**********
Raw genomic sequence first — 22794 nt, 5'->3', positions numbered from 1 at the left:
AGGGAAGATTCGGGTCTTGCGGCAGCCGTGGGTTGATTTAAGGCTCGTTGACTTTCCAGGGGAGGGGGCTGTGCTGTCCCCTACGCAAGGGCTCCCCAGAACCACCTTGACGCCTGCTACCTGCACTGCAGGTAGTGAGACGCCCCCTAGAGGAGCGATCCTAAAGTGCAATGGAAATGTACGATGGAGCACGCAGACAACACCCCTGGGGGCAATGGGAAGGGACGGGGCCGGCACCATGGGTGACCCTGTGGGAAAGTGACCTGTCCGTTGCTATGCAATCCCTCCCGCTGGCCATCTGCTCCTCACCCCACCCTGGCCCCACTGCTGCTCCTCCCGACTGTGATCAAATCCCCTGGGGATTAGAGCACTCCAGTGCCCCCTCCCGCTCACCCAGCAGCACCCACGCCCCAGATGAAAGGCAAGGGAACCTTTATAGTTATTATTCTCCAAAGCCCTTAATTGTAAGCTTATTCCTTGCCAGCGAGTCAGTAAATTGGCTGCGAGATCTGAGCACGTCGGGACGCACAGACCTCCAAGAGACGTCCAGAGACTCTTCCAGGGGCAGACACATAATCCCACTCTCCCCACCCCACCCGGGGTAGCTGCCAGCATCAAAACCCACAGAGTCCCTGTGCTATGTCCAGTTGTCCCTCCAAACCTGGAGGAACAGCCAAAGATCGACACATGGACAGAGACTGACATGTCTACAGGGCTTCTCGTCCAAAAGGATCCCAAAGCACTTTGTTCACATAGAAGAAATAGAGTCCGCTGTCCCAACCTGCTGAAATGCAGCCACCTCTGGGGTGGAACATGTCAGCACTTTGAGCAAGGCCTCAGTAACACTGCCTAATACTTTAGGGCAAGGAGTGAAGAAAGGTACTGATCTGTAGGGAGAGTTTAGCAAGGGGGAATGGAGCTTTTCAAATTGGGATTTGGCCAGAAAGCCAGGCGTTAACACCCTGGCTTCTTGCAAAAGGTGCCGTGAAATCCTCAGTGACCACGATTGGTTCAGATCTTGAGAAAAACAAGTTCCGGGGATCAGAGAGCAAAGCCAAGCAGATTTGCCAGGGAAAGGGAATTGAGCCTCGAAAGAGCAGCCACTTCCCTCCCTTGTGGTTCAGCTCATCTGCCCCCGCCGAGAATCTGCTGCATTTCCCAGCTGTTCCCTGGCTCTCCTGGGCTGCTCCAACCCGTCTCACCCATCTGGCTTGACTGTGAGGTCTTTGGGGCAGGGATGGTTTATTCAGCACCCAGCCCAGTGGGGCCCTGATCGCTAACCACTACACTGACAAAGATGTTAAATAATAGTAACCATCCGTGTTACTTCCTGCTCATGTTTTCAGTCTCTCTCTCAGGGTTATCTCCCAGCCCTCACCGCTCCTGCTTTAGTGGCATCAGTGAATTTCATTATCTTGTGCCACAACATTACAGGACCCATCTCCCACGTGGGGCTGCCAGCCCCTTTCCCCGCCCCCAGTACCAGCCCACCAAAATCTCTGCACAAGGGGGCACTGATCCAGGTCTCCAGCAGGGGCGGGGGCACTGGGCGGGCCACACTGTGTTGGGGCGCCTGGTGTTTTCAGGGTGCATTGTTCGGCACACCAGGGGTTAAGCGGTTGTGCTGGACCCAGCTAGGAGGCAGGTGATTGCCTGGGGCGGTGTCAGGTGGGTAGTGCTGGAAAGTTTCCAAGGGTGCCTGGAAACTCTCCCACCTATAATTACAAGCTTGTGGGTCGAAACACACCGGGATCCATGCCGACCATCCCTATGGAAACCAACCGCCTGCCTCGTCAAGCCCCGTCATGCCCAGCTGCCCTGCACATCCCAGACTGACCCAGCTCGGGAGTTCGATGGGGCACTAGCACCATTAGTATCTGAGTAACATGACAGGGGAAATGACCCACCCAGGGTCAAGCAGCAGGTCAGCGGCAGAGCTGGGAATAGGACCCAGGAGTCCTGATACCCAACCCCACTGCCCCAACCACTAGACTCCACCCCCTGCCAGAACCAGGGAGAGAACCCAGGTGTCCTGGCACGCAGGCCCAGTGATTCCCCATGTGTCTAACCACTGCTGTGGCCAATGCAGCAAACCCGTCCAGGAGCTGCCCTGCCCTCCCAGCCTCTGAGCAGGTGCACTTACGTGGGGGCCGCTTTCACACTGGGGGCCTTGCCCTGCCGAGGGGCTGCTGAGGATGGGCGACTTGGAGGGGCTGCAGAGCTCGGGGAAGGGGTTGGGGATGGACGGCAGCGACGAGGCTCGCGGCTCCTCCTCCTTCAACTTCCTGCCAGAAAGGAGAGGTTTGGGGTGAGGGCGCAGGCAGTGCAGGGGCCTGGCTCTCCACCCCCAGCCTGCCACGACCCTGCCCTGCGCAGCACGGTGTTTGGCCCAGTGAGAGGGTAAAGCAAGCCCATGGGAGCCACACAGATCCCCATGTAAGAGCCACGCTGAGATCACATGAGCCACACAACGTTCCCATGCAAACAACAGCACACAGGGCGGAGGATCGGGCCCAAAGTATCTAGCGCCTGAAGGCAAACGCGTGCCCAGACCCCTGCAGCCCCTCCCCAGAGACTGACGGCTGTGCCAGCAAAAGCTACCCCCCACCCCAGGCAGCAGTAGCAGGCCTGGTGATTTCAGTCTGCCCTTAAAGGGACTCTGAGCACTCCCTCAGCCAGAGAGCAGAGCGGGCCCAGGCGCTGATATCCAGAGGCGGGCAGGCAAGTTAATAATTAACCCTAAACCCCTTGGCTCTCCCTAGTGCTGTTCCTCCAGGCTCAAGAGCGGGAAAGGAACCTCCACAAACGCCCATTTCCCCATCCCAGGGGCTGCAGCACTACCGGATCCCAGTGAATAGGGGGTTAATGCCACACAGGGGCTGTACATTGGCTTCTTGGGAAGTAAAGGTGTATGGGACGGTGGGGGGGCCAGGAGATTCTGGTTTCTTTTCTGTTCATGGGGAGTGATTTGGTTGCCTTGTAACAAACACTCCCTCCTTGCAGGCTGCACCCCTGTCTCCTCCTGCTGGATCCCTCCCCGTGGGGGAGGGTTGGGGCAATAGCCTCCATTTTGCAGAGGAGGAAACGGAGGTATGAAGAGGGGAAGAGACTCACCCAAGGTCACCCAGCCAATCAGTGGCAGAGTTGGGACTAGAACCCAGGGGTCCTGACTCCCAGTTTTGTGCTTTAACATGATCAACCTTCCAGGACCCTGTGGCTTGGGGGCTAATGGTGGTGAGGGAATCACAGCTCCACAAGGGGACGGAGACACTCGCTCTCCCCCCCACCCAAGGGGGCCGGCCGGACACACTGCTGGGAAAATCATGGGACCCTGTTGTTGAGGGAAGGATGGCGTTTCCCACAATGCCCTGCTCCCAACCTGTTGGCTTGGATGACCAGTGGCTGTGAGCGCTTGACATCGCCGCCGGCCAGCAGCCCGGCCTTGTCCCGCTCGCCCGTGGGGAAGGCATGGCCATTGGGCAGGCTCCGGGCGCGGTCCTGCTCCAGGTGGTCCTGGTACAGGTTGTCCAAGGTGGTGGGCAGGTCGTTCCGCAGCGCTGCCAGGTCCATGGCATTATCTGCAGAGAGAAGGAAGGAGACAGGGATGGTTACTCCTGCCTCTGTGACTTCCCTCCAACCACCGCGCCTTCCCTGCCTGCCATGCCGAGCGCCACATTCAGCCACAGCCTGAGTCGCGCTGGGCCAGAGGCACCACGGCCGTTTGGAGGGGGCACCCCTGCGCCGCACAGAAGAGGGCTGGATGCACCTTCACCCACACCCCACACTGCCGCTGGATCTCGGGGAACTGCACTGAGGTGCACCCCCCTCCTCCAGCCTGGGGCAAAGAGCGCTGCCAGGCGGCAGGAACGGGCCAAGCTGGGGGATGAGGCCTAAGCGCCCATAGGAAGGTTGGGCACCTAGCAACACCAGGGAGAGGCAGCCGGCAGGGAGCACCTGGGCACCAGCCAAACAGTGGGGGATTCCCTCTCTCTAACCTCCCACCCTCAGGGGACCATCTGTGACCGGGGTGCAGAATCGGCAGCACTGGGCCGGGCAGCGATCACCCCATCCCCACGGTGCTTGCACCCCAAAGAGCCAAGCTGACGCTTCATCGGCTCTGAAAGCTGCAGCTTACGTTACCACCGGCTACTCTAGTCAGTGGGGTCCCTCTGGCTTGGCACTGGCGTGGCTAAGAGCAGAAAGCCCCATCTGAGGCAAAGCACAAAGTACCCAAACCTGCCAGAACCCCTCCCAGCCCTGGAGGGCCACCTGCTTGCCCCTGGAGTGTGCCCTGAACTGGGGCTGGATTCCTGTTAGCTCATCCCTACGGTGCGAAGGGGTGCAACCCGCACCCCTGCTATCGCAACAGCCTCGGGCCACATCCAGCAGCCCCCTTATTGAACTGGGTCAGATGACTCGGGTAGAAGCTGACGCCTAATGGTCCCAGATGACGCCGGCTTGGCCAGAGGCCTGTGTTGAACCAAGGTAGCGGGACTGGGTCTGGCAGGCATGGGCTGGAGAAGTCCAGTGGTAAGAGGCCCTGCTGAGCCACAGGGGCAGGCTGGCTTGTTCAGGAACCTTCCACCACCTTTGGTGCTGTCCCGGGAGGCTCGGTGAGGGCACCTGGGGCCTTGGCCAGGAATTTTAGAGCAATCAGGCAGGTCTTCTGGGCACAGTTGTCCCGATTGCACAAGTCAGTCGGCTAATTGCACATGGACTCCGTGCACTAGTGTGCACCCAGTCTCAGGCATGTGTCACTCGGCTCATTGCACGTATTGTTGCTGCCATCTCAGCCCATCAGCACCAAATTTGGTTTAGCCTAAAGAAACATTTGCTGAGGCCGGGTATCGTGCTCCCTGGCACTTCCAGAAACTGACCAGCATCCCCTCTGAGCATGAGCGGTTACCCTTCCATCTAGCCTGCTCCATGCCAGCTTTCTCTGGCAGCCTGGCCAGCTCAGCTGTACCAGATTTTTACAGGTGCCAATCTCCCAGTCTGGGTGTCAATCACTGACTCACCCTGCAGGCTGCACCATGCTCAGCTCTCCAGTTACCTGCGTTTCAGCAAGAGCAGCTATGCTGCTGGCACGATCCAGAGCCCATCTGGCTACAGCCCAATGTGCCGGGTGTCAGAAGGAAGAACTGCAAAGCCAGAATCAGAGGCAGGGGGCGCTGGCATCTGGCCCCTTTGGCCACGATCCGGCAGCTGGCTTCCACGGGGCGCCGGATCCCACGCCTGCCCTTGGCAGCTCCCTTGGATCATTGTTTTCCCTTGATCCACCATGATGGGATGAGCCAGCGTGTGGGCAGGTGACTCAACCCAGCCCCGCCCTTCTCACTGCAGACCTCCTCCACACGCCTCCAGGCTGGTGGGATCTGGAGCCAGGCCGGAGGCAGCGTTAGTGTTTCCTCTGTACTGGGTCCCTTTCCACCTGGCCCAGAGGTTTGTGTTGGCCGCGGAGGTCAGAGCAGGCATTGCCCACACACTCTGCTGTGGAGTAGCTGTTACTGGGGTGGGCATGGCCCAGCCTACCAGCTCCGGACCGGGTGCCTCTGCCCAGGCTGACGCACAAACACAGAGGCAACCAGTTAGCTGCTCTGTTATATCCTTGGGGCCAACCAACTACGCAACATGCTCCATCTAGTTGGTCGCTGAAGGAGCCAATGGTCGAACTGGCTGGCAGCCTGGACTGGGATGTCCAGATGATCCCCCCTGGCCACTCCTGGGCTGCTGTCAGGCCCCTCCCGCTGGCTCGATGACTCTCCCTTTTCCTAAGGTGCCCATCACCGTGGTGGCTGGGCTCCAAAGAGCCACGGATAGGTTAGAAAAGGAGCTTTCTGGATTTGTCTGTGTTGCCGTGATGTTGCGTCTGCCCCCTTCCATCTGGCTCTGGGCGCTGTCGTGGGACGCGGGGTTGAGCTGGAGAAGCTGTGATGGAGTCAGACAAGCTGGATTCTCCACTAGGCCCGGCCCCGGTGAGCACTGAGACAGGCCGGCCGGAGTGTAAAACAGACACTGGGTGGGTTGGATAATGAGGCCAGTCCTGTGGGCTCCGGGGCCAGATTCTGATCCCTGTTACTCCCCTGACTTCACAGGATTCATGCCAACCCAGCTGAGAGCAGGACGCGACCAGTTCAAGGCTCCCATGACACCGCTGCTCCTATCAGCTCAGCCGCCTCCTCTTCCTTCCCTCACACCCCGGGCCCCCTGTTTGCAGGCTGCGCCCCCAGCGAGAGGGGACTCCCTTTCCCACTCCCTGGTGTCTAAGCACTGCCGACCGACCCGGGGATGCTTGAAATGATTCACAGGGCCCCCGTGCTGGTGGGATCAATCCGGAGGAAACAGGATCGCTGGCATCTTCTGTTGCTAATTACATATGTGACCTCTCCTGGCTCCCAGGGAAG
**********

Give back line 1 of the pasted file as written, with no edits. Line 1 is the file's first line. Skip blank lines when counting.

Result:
Raw genomic sequence first — 22794 nt, 5'->3', positions numbered from 1 at the left: